To prove that the function \(f(x)=\frac{1}{(x+1)^2}-2 x+\sin x\) has exactly one positive root, we'll use the Intermediate Value Theorem (IVT) and the properties of the function's first derivative. First, let's find the first derivative of the function.

\[

f^{\prime}(x)=\frac{d}{d x}\left[\frac{1}{(x+1)^2}-2 x+\sin x\right]

\]

Applying the differentiation rules, we get:

\[

f^{\prime}(x)=-\frac{2}{(x+1)^3}-2+\cos x

\]

Now, let's analyze the behavior of \(f(x)\) around \(x=0\). Evaluate \(f(0)\) and \(f^{\prime}(0)\) :

\[

\begin{gathered}

f(0)=\frac{1}{1^2}-2(0)+\sin 0=1 \\

f^{\prime}(0)=-\frac{2}{1^3}-2+\cos 0=-4+1=-3

\end{gathered}

\]

Since \(f(0)>0\) and \(f^{\prime}(0)<0\), we can deduce that the function is decreasing at \(x=0\).

Now, consider the limit of the function as \(x\) approaches infinity:

\[

\lim _{x \rightarrow \infty} f(x)=\lim _{x \rightarrow \infty}\left[\frac{1}{(x+1)^2}-2 x+\sin x\right]

\]

As \(x\) grows larger, the first and last terms of the function approach zero:

\[

\lim _{x \rightarrow \infty} \frac{1}{(x+1)^2}=0 \quad \text { and } \quad \lim _{x \rightarrow \infty} \sin x=-1 \leq \sin x \leq 1

\]

Thus, the limit becomes:

\[

\lim _{x \rightarrow \infty} f(x)=\lim _{x \rightarrow \infty}(-2 x)=-\infty

\]

Since the function is continuous on the interval \((0, \infty)\), and we know that \(f(0)>0\) and \(\lim _{x \rightarrow \infty} f(x)=-\infty\), we can apply the Intermediate Value Theorem (IVT). The IVT states that for any value \(c\) between \(f(0)\) and \(\lim _{x \rightarrow \infty} f(x)\), there exists at least one point \(x_0\) in the interval \((0, \infty)\) such that \(f\left(x_0\right)=c\). In particular, since 0 is between \(f(0)\) and \(\lim _{x \rightarrow \infty} f(x)\), there must exist at least one positive root for the function \(f(x)\).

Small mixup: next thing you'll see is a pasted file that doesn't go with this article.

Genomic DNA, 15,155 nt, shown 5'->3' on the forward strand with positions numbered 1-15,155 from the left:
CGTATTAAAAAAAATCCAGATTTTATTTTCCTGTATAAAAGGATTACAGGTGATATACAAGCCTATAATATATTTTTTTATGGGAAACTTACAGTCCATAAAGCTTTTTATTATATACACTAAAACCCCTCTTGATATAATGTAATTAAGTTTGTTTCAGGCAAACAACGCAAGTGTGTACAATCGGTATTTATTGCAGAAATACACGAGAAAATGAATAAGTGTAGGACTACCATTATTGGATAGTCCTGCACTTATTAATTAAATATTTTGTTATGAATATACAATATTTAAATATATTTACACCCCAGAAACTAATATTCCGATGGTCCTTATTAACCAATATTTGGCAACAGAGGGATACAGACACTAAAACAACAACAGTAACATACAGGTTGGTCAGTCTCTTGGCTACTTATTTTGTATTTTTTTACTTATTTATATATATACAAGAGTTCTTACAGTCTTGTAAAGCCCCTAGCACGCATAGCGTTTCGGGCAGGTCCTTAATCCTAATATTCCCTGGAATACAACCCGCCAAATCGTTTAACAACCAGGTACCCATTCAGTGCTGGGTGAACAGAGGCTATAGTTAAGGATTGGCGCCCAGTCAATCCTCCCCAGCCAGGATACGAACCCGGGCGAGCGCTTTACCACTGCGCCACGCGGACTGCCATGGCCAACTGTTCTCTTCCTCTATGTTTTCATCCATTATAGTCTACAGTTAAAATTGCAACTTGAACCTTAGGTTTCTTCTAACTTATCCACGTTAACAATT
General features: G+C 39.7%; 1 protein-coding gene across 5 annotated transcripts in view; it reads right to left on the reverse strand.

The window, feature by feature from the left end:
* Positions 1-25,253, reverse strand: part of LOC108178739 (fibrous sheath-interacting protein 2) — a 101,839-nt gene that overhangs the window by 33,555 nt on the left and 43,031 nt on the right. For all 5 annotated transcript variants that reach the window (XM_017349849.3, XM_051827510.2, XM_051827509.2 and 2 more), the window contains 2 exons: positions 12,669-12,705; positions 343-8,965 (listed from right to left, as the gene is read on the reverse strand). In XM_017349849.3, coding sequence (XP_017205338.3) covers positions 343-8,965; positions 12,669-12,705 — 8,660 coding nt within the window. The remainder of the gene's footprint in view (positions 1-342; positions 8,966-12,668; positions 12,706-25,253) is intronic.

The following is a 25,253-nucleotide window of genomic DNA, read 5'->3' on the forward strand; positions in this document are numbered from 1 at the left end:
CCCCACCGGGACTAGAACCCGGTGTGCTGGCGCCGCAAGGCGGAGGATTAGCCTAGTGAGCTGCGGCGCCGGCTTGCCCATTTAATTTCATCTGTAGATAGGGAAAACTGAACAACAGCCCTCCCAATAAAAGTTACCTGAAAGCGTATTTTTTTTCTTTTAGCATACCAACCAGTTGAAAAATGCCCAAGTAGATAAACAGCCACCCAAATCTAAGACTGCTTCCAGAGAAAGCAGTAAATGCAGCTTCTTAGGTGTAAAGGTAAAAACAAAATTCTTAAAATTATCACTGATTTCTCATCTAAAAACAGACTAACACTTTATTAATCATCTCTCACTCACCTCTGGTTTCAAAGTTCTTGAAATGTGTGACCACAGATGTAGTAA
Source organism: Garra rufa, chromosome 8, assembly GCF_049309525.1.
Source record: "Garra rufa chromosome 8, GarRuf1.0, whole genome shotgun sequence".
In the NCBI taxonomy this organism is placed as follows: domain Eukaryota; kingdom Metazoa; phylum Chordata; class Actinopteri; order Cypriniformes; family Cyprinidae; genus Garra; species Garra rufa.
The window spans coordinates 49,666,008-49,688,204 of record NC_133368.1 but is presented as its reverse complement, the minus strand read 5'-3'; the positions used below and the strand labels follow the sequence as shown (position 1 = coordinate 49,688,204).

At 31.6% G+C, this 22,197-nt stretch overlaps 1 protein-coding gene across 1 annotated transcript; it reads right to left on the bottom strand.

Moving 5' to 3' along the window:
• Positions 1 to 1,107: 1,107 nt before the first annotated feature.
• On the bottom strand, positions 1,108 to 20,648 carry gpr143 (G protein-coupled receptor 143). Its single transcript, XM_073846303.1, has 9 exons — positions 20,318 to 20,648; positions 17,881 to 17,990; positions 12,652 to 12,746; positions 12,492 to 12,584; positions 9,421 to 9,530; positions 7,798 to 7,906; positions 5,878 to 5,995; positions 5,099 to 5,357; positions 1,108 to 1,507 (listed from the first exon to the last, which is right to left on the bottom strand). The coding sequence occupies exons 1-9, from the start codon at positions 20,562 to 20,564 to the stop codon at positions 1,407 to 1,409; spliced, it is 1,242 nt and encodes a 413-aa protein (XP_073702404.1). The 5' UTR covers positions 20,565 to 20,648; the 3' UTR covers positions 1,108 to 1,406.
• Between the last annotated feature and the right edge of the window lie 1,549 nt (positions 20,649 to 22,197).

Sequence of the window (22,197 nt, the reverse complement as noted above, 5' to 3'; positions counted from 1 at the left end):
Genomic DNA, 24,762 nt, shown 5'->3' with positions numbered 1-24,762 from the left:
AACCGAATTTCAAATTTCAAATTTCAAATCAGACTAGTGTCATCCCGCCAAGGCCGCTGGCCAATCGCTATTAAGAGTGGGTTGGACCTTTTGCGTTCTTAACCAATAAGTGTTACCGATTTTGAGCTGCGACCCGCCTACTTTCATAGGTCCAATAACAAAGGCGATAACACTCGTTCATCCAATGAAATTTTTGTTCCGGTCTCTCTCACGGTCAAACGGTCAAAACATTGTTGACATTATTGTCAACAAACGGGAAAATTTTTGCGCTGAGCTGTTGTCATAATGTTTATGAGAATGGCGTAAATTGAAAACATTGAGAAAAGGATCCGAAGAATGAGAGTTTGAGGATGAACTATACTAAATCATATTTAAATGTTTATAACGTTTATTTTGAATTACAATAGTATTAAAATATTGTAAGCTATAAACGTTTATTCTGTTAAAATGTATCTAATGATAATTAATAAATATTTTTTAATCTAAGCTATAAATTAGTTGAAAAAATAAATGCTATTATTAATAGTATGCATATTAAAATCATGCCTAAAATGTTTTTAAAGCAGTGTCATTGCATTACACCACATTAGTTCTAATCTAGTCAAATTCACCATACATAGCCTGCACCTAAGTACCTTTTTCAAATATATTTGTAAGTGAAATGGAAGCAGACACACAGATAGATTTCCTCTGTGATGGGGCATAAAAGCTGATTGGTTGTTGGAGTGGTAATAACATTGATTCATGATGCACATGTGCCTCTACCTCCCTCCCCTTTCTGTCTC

To show that there is exactly one positive root, we will now investigate the monotonic behavior of the function in the positive domain. If the function is either strictly increasing or strictly decreasing on an interval containing the root, it will ensure the uniqueness of the positive root. We know that \(f^{\prime}(x)=-\frac{2}{(x+1)^3}-2+\cos x\). Note that:

\[

-1 \leq \cos x \leq 1

\]

Therefore, we can find an upper bound for \(f^{\prime}(x)\) :

\[

f^{\prime}(x) \leq-\frac{2}{(x+1)^3}-2+1=-\frac{2}{(x+1)^3}-1

\]

Since the term \(\frac{2}{(x+1)^3}\) is always positive for \(x>0\), it follows that \(f^{\prime}(x)<0\) for all \(x>0\). This means that the function \(f(x)\) is strictly decreasing on the interval \((0, \infty)\).

Now, we have shown that:

1. There exists at least one positive root for \(f(x)\) by applying the Intermediate Value Theorem.

2. The function \(f(x)\) is strictly decreasing on the interval \((0, \infty)\).

Combining these two results, we can conclude that the function \(f(x)=\frac{1}{(x+1)^2}-2 x+\) \(\sin x\) has exactly one positive root, as the strictly decreasing behavior of the function ensures the uniqueness of the root.